Epic dust storms, blood red skies and sprawling mudflats: Aerial photos capture Australia as you've never seen it before
From its vibrant coral reefs to its rugged rainforests and red centre, Australia is a colourful tourism magnet but beyond its postcard perfect looks is a raw beauty rarely seen. While many associate Australia with endless sunshine and beaches, Dan Proud’s incredible shots include epic dust and thunderstorms in Wadouan, Queensland (main and top right). He’s also photographed snaking tidal creeks in the Kimberley (bottom left), the vibrant Great Barrier Reef (bottom right) and western Australia’s rugged outback (top left) . Photographer Dan Proud has photographed the country in light aircraft and with drones.
Do these post-Brexit passports win your stamp of approval? Burgundy red is scrapped as designers reimagine the traditional travel document
One passport cover comes in multiple shades of grey, representing the bleak UK weather, while another features visa pages emblazoned with handy translations of foreign phrases to help linguistically challenged Brits. This eclectic and rather colourful selection of designs offer a glimpse into what the British passport could look like in a post-Brexit world. They make up the shortlist of finalists in a well-timed unofficial contest run by Dezeen, a design and architecture magazine, which received more than 200 entries from people aged from 12 to 83, scattered across 34 different countries. Pictured, from top left clockwise: The current red passport fading to a shade of blue, a cherry-red minimalist design, a perforated map of the UK, a hyper-local passport concept, a shiny blue creation, a weather-inspired grey design, an immigration-themed passport and a smart black cover embossed with gold.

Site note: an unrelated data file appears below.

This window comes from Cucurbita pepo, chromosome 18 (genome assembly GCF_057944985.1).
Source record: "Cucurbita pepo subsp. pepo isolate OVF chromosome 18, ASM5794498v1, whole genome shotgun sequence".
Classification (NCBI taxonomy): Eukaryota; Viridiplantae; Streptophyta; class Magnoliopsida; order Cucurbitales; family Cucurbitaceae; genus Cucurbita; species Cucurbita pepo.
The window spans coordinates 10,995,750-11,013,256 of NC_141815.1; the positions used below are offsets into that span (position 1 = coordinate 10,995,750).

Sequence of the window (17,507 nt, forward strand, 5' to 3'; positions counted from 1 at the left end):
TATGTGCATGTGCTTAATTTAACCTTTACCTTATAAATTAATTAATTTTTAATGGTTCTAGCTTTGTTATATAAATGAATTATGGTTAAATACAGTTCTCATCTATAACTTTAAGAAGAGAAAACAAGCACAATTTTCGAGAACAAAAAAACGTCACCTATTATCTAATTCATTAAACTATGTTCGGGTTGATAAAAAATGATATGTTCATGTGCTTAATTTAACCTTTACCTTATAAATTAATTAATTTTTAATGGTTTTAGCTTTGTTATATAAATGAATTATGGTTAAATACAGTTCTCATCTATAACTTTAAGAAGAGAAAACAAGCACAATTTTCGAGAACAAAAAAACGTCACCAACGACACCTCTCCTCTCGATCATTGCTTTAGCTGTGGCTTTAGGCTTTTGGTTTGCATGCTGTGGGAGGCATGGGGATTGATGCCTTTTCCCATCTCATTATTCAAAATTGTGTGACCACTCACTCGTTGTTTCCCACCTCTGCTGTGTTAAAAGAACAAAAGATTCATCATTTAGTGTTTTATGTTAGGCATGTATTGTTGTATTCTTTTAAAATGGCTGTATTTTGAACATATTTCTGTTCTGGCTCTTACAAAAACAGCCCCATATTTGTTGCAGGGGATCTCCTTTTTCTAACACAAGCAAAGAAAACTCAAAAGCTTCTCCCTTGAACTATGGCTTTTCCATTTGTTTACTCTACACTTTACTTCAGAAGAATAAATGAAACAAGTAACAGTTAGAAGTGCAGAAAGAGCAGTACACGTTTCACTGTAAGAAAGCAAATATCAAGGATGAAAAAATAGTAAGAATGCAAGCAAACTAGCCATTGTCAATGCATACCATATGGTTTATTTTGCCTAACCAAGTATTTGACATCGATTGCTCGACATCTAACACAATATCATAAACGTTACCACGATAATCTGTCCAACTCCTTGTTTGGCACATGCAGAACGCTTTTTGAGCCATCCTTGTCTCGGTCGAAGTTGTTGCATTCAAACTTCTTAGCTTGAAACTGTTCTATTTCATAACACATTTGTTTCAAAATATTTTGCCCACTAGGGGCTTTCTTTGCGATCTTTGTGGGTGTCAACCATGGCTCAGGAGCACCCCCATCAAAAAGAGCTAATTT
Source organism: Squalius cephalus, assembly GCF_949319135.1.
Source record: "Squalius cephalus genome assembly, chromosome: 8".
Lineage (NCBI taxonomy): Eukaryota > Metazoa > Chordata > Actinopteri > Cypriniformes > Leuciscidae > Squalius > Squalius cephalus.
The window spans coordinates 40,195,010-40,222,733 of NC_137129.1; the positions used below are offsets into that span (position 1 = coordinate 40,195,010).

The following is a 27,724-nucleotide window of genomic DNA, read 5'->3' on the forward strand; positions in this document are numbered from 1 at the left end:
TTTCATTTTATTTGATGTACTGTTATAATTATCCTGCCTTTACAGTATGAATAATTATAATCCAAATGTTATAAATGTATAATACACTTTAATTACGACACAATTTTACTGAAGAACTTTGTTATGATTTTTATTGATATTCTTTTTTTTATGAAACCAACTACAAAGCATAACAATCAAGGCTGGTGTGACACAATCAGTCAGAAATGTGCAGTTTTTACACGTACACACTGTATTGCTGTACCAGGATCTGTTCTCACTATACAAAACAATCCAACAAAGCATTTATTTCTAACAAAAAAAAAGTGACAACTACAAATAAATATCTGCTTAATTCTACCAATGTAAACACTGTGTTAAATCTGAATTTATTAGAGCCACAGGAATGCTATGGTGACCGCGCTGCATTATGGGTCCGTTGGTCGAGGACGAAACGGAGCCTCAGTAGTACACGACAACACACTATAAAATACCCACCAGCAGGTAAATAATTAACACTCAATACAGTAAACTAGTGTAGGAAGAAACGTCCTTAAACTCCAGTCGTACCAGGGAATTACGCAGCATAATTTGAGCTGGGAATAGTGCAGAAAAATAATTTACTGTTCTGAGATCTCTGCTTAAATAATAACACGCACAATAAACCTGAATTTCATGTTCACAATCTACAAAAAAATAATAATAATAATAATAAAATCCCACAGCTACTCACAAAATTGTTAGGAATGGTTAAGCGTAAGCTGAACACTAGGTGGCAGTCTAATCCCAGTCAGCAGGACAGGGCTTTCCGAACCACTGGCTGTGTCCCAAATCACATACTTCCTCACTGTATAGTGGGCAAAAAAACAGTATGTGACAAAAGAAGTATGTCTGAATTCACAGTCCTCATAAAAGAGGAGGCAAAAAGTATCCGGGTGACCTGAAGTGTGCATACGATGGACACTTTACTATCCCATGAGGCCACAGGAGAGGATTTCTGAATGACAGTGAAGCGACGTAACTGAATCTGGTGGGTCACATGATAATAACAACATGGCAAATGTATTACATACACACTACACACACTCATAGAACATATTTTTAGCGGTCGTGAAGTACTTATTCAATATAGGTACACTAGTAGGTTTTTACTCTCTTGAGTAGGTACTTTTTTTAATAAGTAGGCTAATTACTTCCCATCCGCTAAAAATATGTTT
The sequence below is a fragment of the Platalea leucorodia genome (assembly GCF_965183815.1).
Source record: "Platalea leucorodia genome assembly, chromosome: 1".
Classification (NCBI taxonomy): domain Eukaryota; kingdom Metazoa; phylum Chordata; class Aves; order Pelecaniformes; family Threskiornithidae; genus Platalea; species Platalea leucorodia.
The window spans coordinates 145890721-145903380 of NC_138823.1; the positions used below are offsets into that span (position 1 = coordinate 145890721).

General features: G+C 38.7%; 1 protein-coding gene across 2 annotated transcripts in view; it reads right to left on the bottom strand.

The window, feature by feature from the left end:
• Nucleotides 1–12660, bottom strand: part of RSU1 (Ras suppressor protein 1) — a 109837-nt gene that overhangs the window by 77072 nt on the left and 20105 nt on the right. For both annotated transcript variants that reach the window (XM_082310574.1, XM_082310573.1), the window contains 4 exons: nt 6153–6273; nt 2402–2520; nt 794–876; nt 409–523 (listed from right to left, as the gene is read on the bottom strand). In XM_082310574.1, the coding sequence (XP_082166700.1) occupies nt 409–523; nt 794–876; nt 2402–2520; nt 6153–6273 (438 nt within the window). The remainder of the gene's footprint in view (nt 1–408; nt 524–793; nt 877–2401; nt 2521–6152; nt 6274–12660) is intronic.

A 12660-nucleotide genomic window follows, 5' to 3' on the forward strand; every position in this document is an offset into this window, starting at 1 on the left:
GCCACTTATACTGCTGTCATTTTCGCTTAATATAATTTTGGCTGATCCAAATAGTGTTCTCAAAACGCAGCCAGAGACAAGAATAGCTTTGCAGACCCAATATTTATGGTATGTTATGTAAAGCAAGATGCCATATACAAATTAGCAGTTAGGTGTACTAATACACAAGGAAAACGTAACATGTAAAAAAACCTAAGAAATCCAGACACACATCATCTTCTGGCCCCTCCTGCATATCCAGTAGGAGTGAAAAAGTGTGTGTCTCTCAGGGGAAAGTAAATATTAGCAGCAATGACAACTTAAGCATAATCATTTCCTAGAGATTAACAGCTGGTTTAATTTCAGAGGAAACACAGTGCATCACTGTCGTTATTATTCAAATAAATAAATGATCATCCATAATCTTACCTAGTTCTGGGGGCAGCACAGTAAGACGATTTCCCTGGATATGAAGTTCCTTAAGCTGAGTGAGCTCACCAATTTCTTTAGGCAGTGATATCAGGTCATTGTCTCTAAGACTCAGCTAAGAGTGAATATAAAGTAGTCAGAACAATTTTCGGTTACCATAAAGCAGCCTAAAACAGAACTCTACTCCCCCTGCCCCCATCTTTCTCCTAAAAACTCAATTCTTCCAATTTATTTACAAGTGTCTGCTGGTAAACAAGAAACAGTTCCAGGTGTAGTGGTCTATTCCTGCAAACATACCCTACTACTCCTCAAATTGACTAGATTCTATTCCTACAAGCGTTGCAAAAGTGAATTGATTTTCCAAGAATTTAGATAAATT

Finally, spring has sprung! From pink blossom in Japan to Britain's carpet of daffodils, breath-taking photos to welcome the season
After another long, dark winter, spring is finally making a tentative appearance across Britain. For many, it's the most beautiful time of the year, but it's also the perfect time to explore other countries across the world, many of which are at their very best just before tourists pile in for the summer. Pictured: Japan's Osaka castle (main) and its Meguro River (bottom right) fringed with cherry blossom, and (bottom left) China's Yunnan, which is famed around the world for its staggering appearance in spring when its fields of rapeseed are in full bloom.